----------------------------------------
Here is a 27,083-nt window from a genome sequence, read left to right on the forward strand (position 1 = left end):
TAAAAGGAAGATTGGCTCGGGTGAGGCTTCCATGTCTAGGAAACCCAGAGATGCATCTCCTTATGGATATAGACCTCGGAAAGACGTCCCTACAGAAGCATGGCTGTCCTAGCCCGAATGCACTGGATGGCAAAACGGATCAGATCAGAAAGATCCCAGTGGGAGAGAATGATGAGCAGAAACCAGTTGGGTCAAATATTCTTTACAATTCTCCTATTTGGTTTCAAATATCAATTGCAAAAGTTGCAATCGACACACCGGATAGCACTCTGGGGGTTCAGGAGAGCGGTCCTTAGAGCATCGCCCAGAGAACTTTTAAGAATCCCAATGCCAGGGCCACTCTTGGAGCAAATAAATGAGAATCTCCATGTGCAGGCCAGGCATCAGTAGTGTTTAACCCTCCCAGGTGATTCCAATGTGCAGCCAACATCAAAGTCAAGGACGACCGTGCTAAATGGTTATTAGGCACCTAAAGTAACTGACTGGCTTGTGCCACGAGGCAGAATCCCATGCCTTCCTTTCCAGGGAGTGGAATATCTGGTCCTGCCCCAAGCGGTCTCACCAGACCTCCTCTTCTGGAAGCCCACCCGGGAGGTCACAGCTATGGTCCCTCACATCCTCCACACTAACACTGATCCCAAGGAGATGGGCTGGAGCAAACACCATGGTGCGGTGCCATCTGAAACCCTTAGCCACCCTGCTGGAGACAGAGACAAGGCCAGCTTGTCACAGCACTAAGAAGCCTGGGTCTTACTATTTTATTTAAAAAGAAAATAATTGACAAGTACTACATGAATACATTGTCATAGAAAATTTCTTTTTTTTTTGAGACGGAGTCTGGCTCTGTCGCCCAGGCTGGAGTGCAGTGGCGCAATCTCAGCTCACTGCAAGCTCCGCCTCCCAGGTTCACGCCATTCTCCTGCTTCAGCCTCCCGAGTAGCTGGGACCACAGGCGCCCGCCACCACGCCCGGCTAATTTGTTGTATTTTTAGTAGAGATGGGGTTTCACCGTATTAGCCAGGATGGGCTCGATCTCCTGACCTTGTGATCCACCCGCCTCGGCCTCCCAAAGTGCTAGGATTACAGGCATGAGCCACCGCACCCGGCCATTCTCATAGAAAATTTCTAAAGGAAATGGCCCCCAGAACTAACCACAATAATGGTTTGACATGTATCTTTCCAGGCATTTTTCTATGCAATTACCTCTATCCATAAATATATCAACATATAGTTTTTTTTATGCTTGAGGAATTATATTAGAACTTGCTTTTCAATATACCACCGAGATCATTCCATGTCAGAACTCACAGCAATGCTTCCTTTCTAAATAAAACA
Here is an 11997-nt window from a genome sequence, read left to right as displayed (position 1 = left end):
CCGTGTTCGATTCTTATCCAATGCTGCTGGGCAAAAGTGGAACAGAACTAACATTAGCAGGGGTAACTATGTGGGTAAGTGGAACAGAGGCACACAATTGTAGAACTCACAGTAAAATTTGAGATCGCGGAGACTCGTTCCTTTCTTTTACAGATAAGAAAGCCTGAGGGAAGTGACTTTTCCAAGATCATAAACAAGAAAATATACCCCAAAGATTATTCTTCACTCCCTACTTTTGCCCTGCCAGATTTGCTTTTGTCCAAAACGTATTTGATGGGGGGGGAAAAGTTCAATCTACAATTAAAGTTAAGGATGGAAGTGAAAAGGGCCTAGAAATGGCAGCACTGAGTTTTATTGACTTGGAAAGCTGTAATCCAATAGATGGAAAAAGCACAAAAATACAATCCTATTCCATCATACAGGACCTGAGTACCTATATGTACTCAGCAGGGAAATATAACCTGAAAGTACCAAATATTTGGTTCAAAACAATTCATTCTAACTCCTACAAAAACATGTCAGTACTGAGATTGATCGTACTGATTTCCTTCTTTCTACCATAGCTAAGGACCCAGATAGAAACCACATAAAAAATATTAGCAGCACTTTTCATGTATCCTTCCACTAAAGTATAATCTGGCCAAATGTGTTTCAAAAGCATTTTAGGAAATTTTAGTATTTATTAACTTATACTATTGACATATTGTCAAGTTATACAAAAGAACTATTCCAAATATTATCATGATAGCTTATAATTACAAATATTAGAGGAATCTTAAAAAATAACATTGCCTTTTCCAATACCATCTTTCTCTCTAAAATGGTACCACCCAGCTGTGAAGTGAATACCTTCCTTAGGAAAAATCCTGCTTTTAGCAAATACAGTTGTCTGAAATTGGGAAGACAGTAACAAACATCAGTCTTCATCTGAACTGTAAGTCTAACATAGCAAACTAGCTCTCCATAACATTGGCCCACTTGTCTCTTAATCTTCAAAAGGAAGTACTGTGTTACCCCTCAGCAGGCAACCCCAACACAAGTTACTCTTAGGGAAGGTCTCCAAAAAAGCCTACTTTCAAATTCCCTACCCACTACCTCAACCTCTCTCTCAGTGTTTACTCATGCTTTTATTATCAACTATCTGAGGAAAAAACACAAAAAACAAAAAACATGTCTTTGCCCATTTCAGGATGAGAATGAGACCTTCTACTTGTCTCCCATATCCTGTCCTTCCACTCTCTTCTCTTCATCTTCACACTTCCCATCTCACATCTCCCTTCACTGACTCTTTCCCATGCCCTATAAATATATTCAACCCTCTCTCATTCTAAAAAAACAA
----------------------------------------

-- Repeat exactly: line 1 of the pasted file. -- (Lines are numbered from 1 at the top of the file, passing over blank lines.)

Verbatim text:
Here is a 27,083-nt window from a genome sequence, read left to right on the forward strand (position 1 = left end):